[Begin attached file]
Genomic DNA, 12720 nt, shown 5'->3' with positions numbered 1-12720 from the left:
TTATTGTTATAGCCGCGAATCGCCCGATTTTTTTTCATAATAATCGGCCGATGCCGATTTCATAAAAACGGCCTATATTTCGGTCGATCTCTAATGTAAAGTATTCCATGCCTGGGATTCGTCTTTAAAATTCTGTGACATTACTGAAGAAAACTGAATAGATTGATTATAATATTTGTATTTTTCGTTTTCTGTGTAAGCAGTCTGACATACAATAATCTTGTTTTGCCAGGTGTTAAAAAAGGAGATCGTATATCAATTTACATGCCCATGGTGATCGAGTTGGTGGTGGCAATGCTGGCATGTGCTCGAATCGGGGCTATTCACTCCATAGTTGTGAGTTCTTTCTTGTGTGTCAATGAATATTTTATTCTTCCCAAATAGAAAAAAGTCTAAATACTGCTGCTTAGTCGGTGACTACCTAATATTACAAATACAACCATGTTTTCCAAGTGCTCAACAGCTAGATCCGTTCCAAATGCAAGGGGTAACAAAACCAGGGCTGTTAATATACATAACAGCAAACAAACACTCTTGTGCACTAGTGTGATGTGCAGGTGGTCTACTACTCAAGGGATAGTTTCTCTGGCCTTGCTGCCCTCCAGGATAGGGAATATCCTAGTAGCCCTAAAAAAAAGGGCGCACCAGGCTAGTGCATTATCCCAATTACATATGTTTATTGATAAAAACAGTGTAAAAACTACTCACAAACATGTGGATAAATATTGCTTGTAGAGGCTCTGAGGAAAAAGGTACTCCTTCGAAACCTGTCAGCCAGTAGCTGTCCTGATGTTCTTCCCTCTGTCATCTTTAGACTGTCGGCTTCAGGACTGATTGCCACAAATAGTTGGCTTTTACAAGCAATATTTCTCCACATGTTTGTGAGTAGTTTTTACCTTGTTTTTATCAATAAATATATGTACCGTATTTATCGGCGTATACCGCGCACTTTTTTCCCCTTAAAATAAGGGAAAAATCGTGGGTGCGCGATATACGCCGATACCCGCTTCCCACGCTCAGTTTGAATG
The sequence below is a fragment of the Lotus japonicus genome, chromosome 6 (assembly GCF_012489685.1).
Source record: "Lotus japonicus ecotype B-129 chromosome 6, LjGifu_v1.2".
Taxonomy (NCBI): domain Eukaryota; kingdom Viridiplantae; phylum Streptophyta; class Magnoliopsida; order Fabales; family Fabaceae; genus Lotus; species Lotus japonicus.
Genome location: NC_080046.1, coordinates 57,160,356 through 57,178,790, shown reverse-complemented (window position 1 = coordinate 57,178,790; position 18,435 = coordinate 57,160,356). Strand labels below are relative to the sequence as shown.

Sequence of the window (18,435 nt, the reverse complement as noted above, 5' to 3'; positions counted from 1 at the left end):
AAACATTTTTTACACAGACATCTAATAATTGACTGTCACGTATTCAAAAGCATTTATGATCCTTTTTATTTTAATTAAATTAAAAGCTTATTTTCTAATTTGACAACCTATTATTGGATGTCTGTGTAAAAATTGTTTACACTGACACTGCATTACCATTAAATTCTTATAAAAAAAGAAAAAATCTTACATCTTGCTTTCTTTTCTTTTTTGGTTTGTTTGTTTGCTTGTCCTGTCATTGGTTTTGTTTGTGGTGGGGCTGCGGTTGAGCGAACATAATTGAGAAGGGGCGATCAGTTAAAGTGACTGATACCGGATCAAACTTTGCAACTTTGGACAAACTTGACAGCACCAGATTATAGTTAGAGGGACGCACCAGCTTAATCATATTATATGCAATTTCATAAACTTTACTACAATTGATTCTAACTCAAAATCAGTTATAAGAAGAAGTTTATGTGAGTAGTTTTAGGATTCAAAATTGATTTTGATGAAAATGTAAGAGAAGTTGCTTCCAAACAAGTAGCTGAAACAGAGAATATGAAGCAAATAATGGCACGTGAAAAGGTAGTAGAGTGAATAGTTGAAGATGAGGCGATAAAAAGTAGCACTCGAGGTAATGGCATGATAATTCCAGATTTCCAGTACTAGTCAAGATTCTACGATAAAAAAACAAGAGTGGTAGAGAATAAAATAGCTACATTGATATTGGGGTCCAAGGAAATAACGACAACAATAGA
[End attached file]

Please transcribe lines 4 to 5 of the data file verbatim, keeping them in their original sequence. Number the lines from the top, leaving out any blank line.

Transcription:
Source record: "Lotus japonicus ecotype B-129 chromosome 6, LjGifu_v1.2".
Taxonomy (NCBI): domain Eukaryota; kingdom Viridiplantae; phylum Streptophyta; class Magnoliopsida; order Fabales; family Fabaceae; genus Lotus; species Lotus japonicus.